We are all aware of the increased interest in supplements of all types, but with all the information out there, it may be challenging for you to know which may be beneficial to your lifestyle and why. That’s why you have us! We’re going to break down all the ins and outs of collagen supplementation and do our best to answer all the questions you may have surrounding it.
What is it?
First, we should discuss what the heck collagen even is, right? Collagen is the most abundant type of protein in the body, making up ~25-30% of the total protein mass in human bodies. It is a non-essential protein, meaning our bodies can produce it but its’ production slows as we age.
Collagen can also be found in many foods – specifically animal proteins – and plays a critical role in the function and structure of many tissues, including connective, cartilage, bone, and skin.
Typically made from collagen peptides (collagen chains that have been broken down), a collagen supplement is derived from connective tissues of animals. As there are several different types of collagen, supplements vary in their source and type. For example, supplements made from bovine (aka cattle) are the most common and consist of types I & III collagen – largely promoted for the improved health of hair, skin, and nails. In contrast, collagen sourced from fish consists of type II collagen and is revered for cartilage and joint health.
What can it do for me?
Claims regarding the positive impact of collagen supplementation range from joint health and arthritis symptoms to skin health, weight regulation and muscle growth. While more research is needed to show if a given source or type of collagen supplement produces superior results over another, there are promising findings thus far.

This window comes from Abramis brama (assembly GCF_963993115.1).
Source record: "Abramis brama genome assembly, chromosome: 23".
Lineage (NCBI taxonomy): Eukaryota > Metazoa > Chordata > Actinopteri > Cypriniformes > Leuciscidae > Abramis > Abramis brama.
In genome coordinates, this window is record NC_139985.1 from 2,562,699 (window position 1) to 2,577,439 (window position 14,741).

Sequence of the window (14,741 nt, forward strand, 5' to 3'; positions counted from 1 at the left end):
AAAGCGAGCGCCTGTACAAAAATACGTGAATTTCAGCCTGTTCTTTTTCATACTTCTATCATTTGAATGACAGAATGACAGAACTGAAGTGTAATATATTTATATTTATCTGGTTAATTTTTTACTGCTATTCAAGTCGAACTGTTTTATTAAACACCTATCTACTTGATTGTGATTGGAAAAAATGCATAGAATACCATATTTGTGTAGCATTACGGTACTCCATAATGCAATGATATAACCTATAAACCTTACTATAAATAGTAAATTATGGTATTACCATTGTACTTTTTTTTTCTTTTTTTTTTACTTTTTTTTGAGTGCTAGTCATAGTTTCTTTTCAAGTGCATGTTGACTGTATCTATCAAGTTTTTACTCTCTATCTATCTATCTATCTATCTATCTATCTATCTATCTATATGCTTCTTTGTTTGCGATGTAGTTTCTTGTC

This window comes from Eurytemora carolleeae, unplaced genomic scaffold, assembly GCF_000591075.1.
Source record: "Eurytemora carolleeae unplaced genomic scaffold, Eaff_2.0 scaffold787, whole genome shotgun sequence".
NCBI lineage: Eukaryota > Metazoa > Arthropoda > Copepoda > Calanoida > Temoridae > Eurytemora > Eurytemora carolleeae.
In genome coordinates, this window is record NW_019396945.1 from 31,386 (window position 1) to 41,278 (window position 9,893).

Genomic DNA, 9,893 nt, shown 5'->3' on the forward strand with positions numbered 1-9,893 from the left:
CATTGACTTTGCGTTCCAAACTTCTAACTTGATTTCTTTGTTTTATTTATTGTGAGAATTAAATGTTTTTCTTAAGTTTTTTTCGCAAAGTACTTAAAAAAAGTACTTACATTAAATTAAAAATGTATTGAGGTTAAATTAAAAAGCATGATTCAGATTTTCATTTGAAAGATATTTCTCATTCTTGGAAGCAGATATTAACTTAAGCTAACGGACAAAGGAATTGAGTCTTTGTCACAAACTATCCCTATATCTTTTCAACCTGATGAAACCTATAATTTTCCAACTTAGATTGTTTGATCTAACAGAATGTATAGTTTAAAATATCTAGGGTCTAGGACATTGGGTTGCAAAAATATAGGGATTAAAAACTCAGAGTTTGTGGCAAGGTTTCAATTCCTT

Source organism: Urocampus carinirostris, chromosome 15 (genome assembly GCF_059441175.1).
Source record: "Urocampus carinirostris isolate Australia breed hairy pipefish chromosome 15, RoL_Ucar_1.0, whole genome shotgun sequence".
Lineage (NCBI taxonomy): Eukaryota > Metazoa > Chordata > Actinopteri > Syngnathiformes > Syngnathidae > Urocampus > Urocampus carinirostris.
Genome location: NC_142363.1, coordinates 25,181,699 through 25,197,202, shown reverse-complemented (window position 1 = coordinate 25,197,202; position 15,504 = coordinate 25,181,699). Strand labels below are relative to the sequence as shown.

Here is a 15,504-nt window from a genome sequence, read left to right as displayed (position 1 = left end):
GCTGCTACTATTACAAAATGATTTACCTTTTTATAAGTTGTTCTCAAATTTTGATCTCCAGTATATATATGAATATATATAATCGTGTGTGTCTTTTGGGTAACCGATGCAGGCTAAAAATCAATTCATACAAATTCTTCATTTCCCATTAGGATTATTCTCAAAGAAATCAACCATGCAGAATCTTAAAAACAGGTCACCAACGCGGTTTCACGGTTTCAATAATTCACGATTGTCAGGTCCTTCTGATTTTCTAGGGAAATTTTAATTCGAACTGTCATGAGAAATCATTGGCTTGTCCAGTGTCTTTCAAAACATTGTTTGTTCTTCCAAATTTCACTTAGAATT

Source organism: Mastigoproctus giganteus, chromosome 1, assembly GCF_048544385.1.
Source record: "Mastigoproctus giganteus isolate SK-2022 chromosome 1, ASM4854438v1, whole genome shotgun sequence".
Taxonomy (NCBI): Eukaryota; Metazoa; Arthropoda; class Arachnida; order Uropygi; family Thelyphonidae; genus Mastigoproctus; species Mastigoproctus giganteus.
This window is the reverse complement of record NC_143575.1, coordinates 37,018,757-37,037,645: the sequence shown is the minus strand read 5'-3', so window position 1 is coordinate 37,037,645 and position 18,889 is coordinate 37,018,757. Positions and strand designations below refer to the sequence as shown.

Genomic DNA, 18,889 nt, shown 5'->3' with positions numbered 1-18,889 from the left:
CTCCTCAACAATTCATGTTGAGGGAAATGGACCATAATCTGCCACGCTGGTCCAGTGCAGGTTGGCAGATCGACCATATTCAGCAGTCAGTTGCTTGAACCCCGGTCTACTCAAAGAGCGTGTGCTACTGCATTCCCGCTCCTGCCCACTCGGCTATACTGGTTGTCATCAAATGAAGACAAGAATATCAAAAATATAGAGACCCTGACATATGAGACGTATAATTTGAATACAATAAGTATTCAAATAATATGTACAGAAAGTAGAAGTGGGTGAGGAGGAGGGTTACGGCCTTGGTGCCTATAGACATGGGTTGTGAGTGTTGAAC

Should I take it?
As with just about every nutrition question we are asked, it depends! Everyone is different and may see different results within his or her body and performance even when following the same routine as another individual.
One thing that we want to make very clear is that collagen is NOT a complete protein, meaning it cannot synthesize muscle production alone. This means we do not recommend it as a protein powder to be used post workout, keep your whey protein powders in the pantry for that! If you do decide to include a collagen peptide supplement, we recommend consuming it with vitamin C, for example mix the collagen powder into orange juice or a smoothie with fruits high in vitamin C, such as kiwi or strawberries.
Additionally, you cannot out-supplement a poor diet (and when I say diet, I do not mean any of the popular fad diets – I’m talking to you, keto – in the world today). Consuming a variety of macro- AND micronutrients through an assortment of whole foods is crucial to our overall health. Think about supplements as the icing on the cake and not the whole dessert, okay?
Special note for athletes: Recently, there has been supporting evidence that consuming 15g of collagen with 50g of vitamin C, about 30-60 minutes prior to training may increase the production of collagen following the training session. Improvements in function, pain perception and instability in ligament and joint damage – specifically in knees and ankles – has also been seen following this regimen.
With all of that said, while there are promising results in some studies, many of the studies were on the smaller scale and much research is still needed to be completed. Collagen can be a great addition to your regimen, but let’s focus on you current dietary and healthy lifestyle habits first!
Written By: Marissa Casella MS, LD, RD
- Kirmse, Marius, et al. “Prolonged Collagen Peptide Supplementation and Resistance Exercise Training Affects Body Composition in Recreationally Active Men.” Nutrients, vol. 11, no. 5, 2019, p. 1154., doi:10.3390/nu11051154.
- Prowting, J. L., Bemben, D., Black, C. D., Day, E. A., & Campbell, J. A. (2021). Effects of Collagen Peptides on Recovery Following Eccentric Exercise in Resistance-Trained Males—A Pilot Study. International Journal of Sport Nutrition & Exercise Metabolism, 31(1), 32–39.
- Santa Cruz, Jamie. “Dietary Collagen — Should Consumers Believe the Hype?” Today’s Dietitian, Mar. 2019, p. 26.
- Shaw, G., Lee-Barthel, A., Ross, M. L., Wang, B., & Baar, K. (2017). Vitamin C-enriched gelatin supplementation before intermittent activity augments collagen synthesis. The American Journal of Clinical Nutrition, 105(1), 136–143. https://doi.org/10.3945/ajcn.116.138594